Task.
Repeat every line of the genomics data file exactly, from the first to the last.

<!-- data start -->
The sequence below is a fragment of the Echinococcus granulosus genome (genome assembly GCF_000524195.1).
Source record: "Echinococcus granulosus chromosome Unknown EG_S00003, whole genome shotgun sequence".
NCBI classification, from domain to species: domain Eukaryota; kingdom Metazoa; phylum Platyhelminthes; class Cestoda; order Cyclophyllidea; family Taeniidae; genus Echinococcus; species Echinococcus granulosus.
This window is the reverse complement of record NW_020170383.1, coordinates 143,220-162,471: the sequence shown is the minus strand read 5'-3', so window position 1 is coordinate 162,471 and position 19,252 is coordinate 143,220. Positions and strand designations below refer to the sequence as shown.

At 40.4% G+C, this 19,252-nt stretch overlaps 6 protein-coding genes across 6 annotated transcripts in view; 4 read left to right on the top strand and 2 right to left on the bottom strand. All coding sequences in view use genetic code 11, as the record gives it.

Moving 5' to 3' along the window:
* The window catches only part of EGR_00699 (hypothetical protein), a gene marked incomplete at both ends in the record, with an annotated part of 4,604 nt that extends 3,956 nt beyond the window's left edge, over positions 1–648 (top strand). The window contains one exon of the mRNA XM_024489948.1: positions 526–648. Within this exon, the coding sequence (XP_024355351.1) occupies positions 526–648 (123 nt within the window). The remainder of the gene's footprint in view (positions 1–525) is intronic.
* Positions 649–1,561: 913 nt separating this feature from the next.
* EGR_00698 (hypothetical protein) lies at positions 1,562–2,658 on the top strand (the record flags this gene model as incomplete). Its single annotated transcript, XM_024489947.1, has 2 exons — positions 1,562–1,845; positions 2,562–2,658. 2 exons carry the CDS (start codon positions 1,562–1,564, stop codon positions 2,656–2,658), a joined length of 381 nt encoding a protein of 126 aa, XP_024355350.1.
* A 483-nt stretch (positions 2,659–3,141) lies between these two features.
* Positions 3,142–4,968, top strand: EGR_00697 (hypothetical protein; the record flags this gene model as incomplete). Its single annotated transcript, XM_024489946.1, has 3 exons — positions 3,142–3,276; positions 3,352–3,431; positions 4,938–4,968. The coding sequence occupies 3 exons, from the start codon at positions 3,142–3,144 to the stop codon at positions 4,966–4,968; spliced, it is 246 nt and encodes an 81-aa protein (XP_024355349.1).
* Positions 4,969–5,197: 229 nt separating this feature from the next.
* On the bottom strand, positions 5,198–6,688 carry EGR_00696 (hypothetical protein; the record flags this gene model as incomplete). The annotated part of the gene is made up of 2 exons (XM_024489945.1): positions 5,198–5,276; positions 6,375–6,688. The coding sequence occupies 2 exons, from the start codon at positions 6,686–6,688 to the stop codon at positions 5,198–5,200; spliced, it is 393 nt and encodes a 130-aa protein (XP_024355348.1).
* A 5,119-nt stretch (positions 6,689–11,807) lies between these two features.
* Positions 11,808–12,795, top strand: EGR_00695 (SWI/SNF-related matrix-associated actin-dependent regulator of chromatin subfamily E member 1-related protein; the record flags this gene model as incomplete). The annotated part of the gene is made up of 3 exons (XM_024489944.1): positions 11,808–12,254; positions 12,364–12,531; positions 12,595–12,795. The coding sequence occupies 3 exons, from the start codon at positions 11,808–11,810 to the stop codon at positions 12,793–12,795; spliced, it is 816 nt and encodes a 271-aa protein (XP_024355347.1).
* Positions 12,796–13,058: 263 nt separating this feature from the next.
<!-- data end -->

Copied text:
The sequence below is a fragment of the Echinococcus granulosus genome (genome assembly GCF_000524195.1).
Source record: "Echinococcus granulosus chromosome Unknown EG_S00003, whole genome shotgun sequence".
NCBI classification, from domain to species: domain Eukaryota; kingdom Metazoa; phylum Platyhelminthes; class Cestoda; order Cyclophyllidea; family Taeniidae; genus Echinococcus; species Echinococcus granulosus.
This window is the reverse complement of record NW_020170383.1, coordinates 143,220-162,471: the sequence shown is the minus strand read 5'-3', so window position 1 is coordinate 162,471 and position 19,252 is coordinate 143,220. Positions and strand designations below refer to the sequence as shown.

At 40.4% G+C, this 19,252-nt stretch overlaps 6 protein-coding genes across 6 annotated transcripts in view; 4 read left to right on the top strand and 2 right to left on the bottom strand. All coding sequences in view use genetic code 11, as the record gives it.

Moving 5' to 3' along the window:
* The window catches only part of EGR_00699 (hypothetical protein), a gene marked incomplete at both ends in the record, with an annotated part of 4,604 nt that extends 3,956 nt beyond the window's left edge, over positions 1–648 (top strand). The window contains one exon of the mRNA XM_024489948.1: positions 526–648. Within this exon, the coding sequence (XP_024355351.1) occupies positions 526–648 (123 nt within the window). The remainder of the gene's footprint in view (positions 1–525) is intronic.
* Positions 649–1,561: 913 nt separating this feature from the next.
* EGR_00698 (hypothetical protein) lies at positions 1,562–2,658 on the top strand (the record flags this gene model as incomplete). Its single annotated transcript, XM_024489947.1, has 2 exons — positions 1,562–1,845; positions 2,562–2,658. 2 exons carry the CDS (start codon positions 1,562–1,564, stop codon positions 2,656–2,658), a joined length of 381 nt encoding a protein of 126 aa, XP_024355350.1.
* A 483-nt stretch (positions 2,659–3,141) lies between these two features.
* Positions 3,142–4,968, top strand: EGR_00697 (hypothetical protein; the record flags this gene model as incomplete). Its single annotated transcript, XM_024489946.1, has 3 exons — positions 3,142–3,276; positions 3,352–3,431; positions 4,938–4,968. The coding sequence occupies 3 exons, from the start codon at positions 3,142–3,144 to the stop codon at positions 4,966–4,968; spliced, it is 246 nt and encodes an 81-aa protein (XP_024355349.1).
* Positions 4,969–5,197: 229 nt separating this feature from the next.
* On the bottom strand, positions 5,198–6,688 carry EGR_00696 (hypothetical protein; the record flags this gene model as incomplete). The annotated part of the gene is made up of 2 exons (XM_024489945.1): positions 5,198–5,276; positions 6,375–6,688. The coding sequence occupies 2 exons, from the start codon at positions 6,686–6,688 to the stop codon at positions 5,198–5,200; spliced, it is 393 nt and encodes a 130-aa protein (XP_024355348.1).
* A 5,119-nt stretch (positions 6,689–11,807) lies between these two features.
* Positions 11,808–12,795, top strand: EGR_00695 (SWI/SNF-related matrix-associated actin-dependent regulator of chromatin subfamily E member 1-related protein; the record flags this gene model as incomplete). The annotated part of the gene is made up of 3 exons (XM_024489944.1): positions 11,808–12,254; positions 12,364–12,531; positions 12,595–12,795. The coding sequence occupies 3 exons, from the start codon at positions 11,808–11,810 to the stop codon at positions 12,793–12,795; spliced, it is 816 nt and encodes a 271-aa protein (XP_024355347.1).
* Positions 12,796–13,058: 263 nt separating this feature from the next.